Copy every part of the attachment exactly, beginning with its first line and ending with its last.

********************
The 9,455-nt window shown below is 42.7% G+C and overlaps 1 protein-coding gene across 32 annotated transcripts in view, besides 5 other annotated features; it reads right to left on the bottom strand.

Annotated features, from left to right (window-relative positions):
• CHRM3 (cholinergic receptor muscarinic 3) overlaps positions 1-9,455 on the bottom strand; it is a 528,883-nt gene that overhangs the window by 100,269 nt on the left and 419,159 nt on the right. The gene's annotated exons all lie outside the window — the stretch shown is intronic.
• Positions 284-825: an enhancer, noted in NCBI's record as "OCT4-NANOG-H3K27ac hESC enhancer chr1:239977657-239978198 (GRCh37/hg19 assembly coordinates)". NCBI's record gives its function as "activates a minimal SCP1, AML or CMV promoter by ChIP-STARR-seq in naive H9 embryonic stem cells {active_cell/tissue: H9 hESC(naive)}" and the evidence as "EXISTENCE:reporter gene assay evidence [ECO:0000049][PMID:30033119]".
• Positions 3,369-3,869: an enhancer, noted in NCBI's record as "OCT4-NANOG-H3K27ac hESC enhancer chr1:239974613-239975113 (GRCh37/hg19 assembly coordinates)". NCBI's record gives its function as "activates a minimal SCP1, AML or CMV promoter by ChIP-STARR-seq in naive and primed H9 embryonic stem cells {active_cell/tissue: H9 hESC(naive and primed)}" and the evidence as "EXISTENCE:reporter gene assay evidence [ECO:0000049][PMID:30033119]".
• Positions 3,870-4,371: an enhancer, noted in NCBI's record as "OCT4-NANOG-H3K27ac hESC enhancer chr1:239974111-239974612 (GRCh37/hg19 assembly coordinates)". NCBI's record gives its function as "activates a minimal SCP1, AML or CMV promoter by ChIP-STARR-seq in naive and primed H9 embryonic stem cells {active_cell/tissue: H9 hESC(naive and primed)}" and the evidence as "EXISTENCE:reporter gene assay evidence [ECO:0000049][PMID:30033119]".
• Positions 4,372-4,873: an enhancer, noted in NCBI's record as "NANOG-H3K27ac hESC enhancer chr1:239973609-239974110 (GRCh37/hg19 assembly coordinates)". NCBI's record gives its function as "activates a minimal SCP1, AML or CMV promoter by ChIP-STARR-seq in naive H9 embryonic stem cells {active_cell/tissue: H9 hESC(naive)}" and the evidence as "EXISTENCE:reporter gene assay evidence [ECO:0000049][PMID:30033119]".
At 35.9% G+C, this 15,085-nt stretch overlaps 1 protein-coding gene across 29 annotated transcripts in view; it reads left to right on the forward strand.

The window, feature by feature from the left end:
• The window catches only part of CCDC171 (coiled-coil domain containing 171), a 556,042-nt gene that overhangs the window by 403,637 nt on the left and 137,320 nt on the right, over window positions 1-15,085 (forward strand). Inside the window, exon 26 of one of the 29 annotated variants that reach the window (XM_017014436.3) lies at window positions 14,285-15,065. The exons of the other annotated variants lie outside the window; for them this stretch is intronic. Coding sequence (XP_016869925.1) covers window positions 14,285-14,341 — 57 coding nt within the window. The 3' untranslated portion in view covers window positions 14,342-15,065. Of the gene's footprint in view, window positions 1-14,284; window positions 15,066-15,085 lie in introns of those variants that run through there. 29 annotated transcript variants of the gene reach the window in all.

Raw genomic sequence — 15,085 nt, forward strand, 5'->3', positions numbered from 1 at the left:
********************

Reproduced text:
The 9,455-nt window shown below is 42.7% G+C and overlaps 1 protein-coding gene across 32 annotated transcripts in view, besides 5 other annotated features; it reads right to left on the bottom strand.

Annotated features, from left to right (window-relative positions):
• CHRM3 (cholinergic receptor muscarinic 3) overlaps positions 1-9,455 on the bottom strand; it is a 528,883-nt gene that overhangs the window by 100,269 nt on the left and 419,159 nt on the right. The gene's annotated exons all lie outside the window — the stretch shown is intronic.
• Positions 284-825: an enhancer, noted in NCBI's record as "OCT4-NANOG-H3K27ac hESC enhancer chr1:239977657-239978198 (GRCh37/hg19 assembly coordinates)". NCBI's record gives its function as "activates a minimal SCP1, AML or CMV promoter by ChIP-STARR-seq in naive H9 embryonic stem cells {active_cell/tissue: H9 hESC(naive)}" and the evidence as "EXISTENCE:reporter gene assay evidence [ECO:0000049][PMID:30033119]".
• Positions 3,369-3,869: an enhancer, noted in NCBI's record as "OCT4-NANOG-H3K27ac hESC enhancer chr1:239974613-239975113 (GRCh37/hg19 assembly coordinates)". NCBI's record gives its function as "activates a minimal SCP1, AML or CMV promoter by ChIP-STARR-seq in naive and primed H9 embryonic stem cells {active_cell/tissue: H9 hESC(naive and primed)}" and the evidence as "EXISTENCE:reporter gene assay evidence [ECO:0000049][PMID:30033119]".
• Positions 3,870-4,371: an enhancer, noted in NCBI's record as "OCT4-NANOG-H3K27ac hESC enhancer chr1:239974111-239974612 (GRCh37/hg19 assembly coordinates)". NCBI's record gives its function as "activates a minimal SCP1, AML or CMV promoter by ChIP-STARR-seq in naive and primed H9 embryonic stem cells {active_cell/tissue: H9 hESC(naive and primed)}" and the evidence as "EXISTENCE:reporter gene assay evidence [ECO:0000049][PMID:30033119]".
• Positions 4,372-4,873: an enhancer, noted in NCBI's record as "NANOG-H3K27ac hESC enhancer chr1:239973609-239974110 (GRCh37/hg19 assembly coordinates)". NCBI's record gives its function as "activates a minimal SCP1, AML or CMV promoter by ChIP-STARR-seq in naive H9 embryonic stem cells {active_cell/tissue: H9 hESC(naive)}" and the evidence as "EXISTENCE:reporter gene assay evidence [ECO:0000049][PMID:30033119]".
At 35.9% G+C, this 15,085-nt stretch overlaps 1 protein-coding gene across 29 annotated transcripts in view; it reads left to right on the forward strand.

The window, feature by feature from the left end:
• The window catches only part of CCDC171 (coiled-coil domain containing 171), a 556,042-nt gene that overhangs the window by 403,637 nt on the left and 137,320 nt on the right, over window positions 1-15,085 (forward strand). Inside the window, exon 26 of one of the 29 annotated variants that reach the window (XM_017014436.3) lies at window positions 14,285-15,065. The exons of the other annotated variants lie outside the window; for them this stretch is intronic. Coding sequence (XP_016869925.1) covers window positions 14,285-14,341 — 57 coding nt within the window. The 3' untranslated portion in view covers window positions 14,342-15,065. Of the gene's footprint in view, window positions 1-14,284; window positions 15,066-15,085 lie in introns of those variants that run through there. 29 annotated transcript variants of the gene reach the window in all.

Raw genomic sequence — 15,085 nt, forward strand, 5'->3', positions numbered from 1 at the left: